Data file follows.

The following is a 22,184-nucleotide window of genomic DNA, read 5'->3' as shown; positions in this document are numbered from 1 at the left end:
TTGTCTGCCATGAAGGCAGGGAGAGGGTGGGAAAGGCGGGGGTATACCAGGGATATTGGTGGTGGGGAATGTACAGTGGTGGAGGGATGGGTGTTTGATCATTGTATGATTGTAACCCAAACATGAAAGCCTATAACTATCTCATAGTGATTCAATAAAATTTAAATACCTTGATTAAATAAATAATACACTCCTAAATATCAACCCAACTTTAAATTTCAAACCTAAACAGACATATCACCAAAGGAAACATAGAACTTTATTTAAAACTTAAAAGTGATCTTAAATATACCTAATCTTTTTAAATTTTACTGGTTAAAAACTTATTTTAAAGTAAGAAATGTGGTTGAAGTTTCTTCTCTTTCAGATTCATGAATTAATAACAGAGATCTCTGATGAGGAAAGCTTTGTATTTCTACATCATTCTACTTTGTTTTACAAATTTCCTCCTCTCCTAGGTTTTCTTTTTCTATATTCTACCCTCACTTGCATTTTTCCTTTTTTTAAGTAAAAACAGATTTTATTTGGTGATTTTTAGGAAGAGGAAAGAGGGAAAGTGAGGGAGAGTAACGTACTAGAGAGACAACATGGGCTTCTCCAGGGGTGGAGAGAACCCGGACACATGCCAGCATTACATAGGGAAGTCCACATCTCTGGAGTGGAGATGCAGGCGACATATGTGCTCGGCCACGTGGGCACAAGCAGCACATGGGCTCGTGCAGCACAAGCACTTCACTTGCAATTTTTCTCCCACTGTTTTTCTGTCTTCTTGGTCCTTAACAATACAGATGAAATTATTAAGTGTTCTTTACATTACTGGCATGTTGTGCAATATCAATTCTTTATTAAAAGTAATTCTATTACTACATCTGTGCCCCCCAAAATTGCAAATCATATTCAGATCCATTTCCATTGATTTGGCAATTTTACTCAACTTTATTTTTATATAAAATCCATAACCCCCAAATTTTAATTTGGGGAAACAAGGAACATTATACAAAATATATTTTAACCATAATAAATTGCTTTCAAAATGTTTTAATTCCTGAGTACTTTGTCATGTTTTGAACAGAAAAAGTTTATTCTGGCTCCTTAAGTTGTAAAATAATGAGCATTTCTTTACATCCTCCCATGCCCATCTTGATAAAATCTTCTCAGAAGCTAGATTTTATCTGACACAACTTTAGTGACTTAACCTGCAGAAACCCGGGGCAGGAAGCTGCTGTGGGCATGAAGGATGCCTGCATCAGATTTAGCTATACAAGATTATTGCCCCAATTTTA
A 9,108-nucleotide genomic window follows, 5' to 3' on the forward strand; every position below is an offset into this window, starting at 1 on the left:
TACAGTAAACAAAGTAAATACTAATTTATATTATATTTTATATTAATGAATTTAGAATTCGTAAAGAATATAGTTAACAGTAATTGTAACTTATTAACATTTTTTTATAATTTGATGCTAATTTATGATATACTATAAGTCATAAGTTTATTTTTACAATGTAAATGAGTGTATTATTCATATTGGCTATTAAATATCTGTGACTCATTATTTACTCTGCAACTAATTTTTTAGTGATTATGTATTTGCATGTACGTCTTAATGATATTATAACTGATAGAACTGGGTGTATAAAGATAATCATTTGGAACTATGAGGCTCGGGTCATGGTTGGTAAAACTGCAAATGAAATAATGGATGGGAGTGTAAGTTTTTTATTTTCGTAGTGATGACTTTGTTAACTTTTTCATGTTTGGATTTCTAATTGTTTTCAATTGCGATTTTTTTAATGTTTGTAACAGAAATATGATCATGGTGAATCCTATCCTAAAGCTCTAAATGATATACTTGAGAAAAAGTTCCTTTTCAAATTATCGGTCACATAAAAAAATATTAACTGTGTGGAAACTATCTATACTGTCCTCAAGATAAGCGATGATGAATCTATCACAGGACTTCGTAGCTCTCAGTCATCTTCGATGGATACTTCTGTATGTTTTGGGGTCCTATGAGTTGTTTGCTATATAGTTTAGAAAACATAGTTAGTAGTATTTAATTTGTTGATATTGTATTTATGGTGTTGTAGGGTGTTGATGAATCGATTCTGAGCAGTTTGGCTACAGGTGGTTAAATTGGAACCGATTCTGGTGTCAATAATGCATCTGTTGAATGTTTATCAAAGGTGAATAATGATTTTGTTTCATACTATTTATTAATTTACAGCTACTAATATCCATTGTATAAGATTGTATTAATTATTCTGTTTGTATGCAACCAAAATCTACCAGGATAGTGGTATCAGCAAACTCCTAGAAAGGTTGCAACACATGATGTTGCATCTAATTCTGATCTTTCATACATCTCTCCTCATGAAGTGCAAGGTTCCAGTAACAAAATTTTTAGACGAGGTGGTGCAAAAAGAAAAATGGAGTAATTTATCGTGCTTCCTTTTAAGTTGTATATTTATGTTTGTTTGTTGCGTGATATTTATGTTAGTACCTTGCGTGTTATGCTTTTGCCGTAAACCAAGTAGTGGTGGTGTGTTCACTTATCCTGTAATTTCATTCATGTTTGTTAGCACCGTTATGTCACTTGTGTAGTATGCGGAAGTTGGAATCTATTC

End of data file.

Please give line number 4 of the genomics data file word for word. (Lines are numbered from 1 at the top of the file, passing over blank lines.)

TACAGTAAACAAAGTAAATACTAATTTATATTATATTTTATATTAATGAATTTAGAATTCGTAAAGAATATAGTTAACAGTAATTGTAACTTATTAACATTTTTTTATAATTTGATGCTAATTTATGATATACTATAAGTCATAAGTTTATTTTTACAATGTAAATGAGTGTATTATTCATATTGGCTATTAAATATCTGTGACTCATTATTTACTCTGCAACTAATTTTTTAGTGATTATGTATTTGCATGTACGTCTTAATGATATTATAACTGATAGAACTGGGTGTATAAAGATAATCATTTGGAACTATGAGGCTCGGGTCATGGTTGGTAAAACTGCAAATGAAATAATGGATGGGAGTGTAAGTTTTTTATTTTCGTAGTGATGACTTTGTTAACTTTTTCATGTTTGGATTTCTAATTGTTTTCAATTGCGATTTTTTTAATGTTTGTAACAGAAATATGATCATGGTGAATCCTATCCTAAAGCTCTAAATGATATACTTGAGAAAAAGTTCCTTTTCAAATTATCGGTCACATAAAAAAATATTAACTGTGTGGAAACTATCTATACTGTCCTCAAGATAAGCGATGATGAATCTATCACAGGACTTCGTAGCTCTCAGTCATCTTCGATGGATACTTCTGTATGTTTTGGGGTCCTATGAGTTGTTTGCTATATAGTTTAGAAAACATAGTTAGTAGTATTTAATTTGTTGATATTGTATTTATGGTGTTGTAGGGTGTTGATGAATCGATTCTGAGCAGTTTGGCTACAGGTGGTTAAATTGGAACCGATTCTGGTGTCAATAATGCATCTGTTGAATGTTTATCAAAGGTGAATAATGATTTTGTTTCATACTATTTATTAATTTACAGCTACTAATATCCATTGTATAAGATTGTATTAATTATTCTGTTTGTATGCAACCAAAATCTACCAGGATAGTGGTATCAGCAAACTCCTAGAAAGGTTGCAACACATGATGTTGCATCTAATTCTGATCTTTCATACATCTCTCCTCATGAAGTGCAAGGTTCCAGTAACAAAATTTTTAGACGAGGTGGTGCAAAAAGAAAAATGGAGTAATTTATCGTGCTTCCTTTTAAGTTGTATATTTATGTTTGTTTGTTGCGTGATATTTATGTTAGTACCTTGCGTGTTATGCTTTTGCCGTAAACCAAGTAGTGGTGGTGTGTTCACTTATCCTGTAATTTCATTCATGTTTGTTAGCACCGTTATGTCACTTGTGTAGTATGCGGAAGTTGGAATCTATTC